There’s nothing better than cooking a leg of lamb on the BBQ. Albeit a simple process, there is a certain amount of detail to consider. It’s not your traditional BBQ.

Here in Britiain, we often don’t deviate much from cooking the staples on the BBQ. In some  circumstances, your BBQ won’t permit you to cooking much else but there is certainly a whole new world that can be explored that will really get your taste buds going. And in all honesty, these type of recipes are easier than a traditional BBQ where you might end up with charcoaled food that not only isn’t that nice to look at but also tastes more of the fuel used to cook it than the food itself. All of that can be a thing of the past. Say “hello” to indirect cooking!!

Indirect cooking, put simply, is where you don’t cook over the heat but the heat is around the food with a drip tray underneath. You can achieve this on a gas BBQ but it really comes into its own on a traditional coal BBQ such as a Weber Kettle where you have the dome lid.

This type of BBQ really does start to mix traditional with sophistication. Boasting a thermometer, coal bucket and the classic look of a Weber BBQ, this really is a must have for patio this summer time.

The beauty about a Weber BBQ is that there are a whole range of accessories available.



Anyhow, enough said on that! The whole reason that you are reading this is because you want to know how to cook a whole leg of lamb on the BBQ that can give you and your BBQ guests (assuming you’re not eating the whole thing to yourself) a mouth watering experience.

As a rule of thumb a 2KG leg of lamb (quite a standard weight) will feed up to 8 people – depending on how hungry they are.


  • 1 Bulb of Garlic
  • Bunch of rosemary
  • Salt – in everyones cupboard
  • Pepper – ground black
  • Olive oil
  • Onion
  • Lamb Stock – around 1L
  • 250ml of red wine – my suggestion is merlot
  • A couple of carrots

For best results:

In my opinion, this one really is key. Marinate the meat the night before. Sometimes, we really underestimate the amount of time that it takes for the meat to absorb the flavours. One night in the fridge, really will make a difference. However, if you can’t, try to leave as much time as possible before you have to place on the BBQ.

The marinade:

Ok, firstly, I will be honest, there are a lot of different versions of this out there but out of pure experience, this is what I deem to be the best. And don’t just take my word for it, those that have eaten it, also claim that it is REAL good! You will need:

  • Garlic – 1 bulb should do the trick. Don’t skimp on it though
  • A buch of rosemary. As fresh as it gets!
  • Salt – a standard marinade
  • Pepper – should be in every cupboard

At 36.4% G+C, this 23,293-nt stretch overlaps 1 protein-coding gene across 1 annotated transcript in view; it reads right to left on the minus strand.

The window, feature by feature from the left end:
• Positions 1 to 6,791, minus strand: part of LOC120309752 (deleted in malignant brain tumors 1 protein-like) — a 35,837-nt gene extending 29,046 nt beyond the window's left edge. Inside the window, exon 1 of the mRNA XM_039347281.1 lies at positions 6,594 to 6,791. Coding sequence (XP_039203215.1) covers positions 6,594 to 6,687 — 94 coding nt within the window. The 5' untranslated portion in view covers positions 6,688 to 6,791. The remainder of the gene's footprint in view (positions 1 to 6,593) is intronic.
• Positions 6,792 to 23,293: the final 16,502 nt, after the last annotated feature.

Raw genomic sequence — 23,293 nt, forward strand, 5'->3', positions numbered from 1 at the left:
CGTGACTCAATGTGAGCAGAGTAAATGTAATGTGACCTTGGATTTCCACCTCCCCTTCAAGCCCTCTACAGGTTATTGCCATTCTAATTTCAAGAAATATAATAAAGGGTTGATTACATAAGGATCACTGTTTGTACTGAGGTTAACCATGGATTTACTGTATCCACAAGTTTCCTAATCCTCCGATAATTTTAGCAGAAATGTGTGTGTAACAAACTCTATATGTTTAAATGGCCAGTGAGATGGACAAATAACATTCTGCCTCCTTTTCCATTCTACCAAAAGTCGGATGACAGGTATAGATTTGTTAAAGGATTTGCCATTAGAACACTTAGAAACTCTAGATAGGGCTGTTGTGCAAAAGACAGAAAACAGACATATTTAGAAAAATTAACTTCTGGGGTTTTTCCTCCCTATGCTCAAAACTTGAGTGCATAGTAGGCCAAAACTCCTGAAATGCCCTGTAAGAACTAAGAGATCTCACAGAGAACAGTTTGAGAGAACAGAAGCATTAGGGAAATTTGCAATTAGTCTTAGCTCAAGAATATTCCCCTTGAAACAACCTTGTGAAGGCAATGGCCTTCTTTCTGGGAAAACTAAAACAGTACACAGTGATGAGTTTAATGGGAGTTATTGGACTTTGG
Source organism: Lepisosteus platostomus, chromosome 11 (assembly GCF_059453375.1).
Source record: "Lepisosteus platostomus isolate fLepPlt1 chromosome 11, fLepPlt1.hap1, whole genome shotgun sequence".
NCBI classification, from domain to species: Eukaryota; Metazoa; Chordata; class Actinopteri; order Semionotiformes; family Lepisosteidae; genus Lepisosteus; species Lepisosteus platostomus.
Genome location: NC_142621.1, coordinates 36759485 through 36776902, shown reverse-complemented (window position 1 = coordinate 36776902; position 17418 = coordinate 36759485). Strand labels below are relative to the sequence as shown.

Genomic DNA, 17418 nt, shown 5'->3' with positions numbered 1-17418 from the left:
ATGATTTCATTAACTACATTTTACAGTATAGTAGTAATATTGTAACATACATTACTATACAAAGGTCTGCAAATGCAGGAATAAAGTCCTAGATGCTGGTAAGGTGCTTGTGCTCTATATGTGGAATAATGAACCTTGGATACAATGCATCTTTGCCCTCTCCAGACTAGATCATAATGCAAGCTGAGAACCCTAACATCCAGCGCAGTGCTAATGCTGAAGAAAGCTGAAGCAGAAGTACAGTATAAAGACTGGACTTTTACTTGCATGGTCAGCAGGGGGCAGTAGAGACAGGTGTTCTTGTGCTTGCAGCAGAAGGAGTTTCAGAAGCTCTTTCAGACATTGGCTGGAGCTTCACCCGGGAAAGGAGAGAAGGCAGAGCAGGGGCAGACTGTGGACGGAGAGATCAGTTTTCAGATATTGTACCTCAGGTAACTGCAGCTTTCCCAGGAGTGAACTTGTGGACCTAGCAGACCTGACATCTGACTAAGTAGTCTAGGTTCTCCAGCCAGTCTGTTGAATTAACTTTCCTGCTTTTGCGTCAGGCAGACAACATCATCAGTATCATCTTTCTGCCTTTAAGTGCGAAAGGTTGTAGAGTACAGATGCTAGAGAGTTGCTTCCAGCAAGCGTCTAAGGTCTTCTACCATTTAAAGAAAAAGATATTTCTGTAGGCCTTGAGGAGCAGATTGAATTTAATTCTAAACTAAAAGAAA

• Olive oil

So first of all, I use a brush and put a very thin layer of oil over the top of the leg but only so much that the salt and pepper will stick to it. You don’t want it dripping. Olive oil and fire really don’t mix!

Then take a sharp knife and make small incisions so that you can stud the lamb with the garlic and the rosemary. You don’t want to put whole cloves in as that would mean that your incisions are too big. You are most likely looking at 0.5 of a cm. And remember, you are try to flavour the lamb but not allow the juices to run out at the same time. If you marinade overnight, this is perfect. Overall, you are looking to put about 4-5 garlic cloves into the lamb. Once you have inserted the garlic into the incisions, add the rosemary. This will give the classic lamb flavour that the palette craves!

Now gently, without disturbing the garlic, rub in the salt and the pepper onto the lamb. My recommendation would be no more than three pinches – but that will depend to taste.

Now cover and put it in the fridge overnight and let the magic happen.


Now this is the important part. I’m going to explain the indirect cooking method that you can use on a webber. This is very dependant on what BBQ you are going to use. Set up the BBQ so that you can have the drip tray in the middle with the Char-Baskets either side of the drip tray. This serves two purposes:

  1. You don’t have the heat directly under the meat. The last thing you want to do with your expensive leg is to burn it. This will allow the heat to rise up the side of the BBQ and then because of the dome, circulate.
  2. It also allow you to have a drip tray. a) to catch the juices and stop them falling on the coals and b) allows you to add some extra oomph that further infuses the meat as it cooks.

Now that you have that set up, it is time to light it up. Heat up the BBQ to around 200C. This will take some time and I would recommend using dry briquettes as they hold their heat a lot longer than lump wood charcoal.

Once at temperature, add the carrots (roughly cut), Lamb stock, red wine & onion to the drip tray – doesn’t need to look pretty, just serve its purpose. This will then heat to create steam within the dome.

Place the lamb over the drip tray and put the lid on right away.

Ideally, you want to cook the lamb for around 2 hours but the real detail is in the temperature of it. As a rough guide, you are looking at around 1:45 to 2:00 hours – turning half way through. The middle temperature should be around 65C when it is cooked.

As much as it is tempting, try not to take the lid off during the cooking as you will be letting out valuable heat.

Once cooked, remove from the BBQ, wrap in tin foil and carve/shred only after 20 minutes.

What you will be left with is delicious roast lamb but with BBQ essence.


Personally, I love this dish served with pitta bread, salad,sauces & sweet potato wedges. However, a more traditional approach can be had with salad, roast potatoes and some vegetables. I quite like the way that this dish can be a serve yourself meal making your guests enjoy it even more.

Enjoy!! Comment below if you have any further suggestions or comments.